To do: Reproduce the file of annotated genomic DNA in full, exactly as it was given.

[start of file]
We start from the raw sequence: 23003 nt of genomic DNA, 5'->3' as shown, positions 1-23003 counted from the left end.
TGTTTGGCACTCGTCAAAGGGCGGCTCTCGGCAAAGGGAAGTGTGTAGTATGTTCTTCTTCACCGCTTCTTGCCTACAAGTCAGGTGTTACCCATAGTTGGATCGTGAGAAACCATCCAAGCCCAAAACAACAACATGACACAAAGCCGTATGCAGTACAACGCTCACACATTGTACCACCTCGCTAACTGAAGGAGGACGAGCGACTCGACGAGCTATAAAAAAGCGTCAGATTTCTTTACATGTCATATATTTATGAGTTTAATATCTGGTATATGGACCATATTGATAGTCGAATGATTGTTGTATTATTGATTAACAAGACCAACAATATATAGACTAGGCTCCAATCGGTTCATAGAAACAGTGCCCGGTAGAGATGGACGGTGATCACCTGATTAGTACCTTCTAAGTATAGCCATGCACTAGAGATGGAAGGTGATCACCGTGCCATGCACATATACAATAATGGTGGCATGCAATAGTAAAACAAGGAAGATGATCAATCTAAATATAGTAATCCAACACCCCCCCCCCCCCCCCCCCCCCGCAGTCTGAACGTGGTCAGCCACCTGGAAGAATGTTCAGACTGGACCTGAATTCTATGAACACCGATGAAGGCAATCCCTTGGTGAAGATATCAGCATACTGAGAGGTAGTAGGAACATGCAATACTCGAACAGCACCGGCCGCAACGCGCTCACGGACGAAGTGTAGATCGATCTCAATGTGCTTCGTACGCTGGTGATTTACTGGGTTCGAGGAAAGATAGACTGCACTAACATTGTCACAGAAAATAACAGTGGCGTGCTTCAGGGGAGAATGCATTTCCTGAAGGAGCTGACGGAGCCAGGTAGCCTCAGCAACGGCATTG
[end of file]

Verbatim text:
We start from the raw sequence: 23003 nt of genomic DNA, 5'->3' as shown, positions 1-23003 counted from the left end.
TGTTTGGCACTCGTCAAAGGGCGGCTCTCGGCAAAGGGAAGTGTGTAGTATGTTCTTCTTCACCGCTTCTTGCCTACAAGTCAGGTGTTACCCATAGTTGGATCGTGAGAAACCATCCAAGCCCAAAACAACAACATGACACAAAGCCGTATGCAGTACAACGCTCACACATTGTACCACCTCGCTAACTGAAGGAGGACGAGCGACTCGACGAGCTATAAAAAAGCGTCAGATTTCTTTACATGTCATATATTTATGAGTTTAATATCTGGTATATGGACCATATTGATAGTCGAATGATTGTTGTATTATTGATTAACAAGACCAACAATATATAGACTAGGCTCCAATCGGTTCATAGAAACAGTGCCCGGTAGAGATGGACGGTGATCACCTGATTAGTACCTTCTAAGTATAGCCATGCACTAGAGATGGAAGGTGATCACCGTGCCATGCACATATACAATAATGGTGGCATGCAATAGTAAAACAAGGAAGATGATCAATCTAAATATAGTAATCCAACACCCCCCCCCCCCCCCCCCCCCCGCAGTCTGAACGTGGTCAGCCACCTGGAAGAATGTTCAGACTGGACCTGAATTCTATGAACACCGATGAAGGCAATCCCTTGGTGAAGATATCAGCATACTGAGAGGTAGTAGGAACATGCAATACTCGAACAGCACCGGCCGCAACGCGCTCACGGACGAAGTGTAGATCGATCTCAATGTGCTTCGTACGCTGGTGATTTACTGGGTTCGAGGAAAGATAGACTGCACTAACATTGTCACAGAAAATAACAGTGGCGTGCTTCAGGGGAGAATGCATTTCCTGAAGGAGCTGACGGAGCCAGGTAGCCTCAGCAACGGCATTG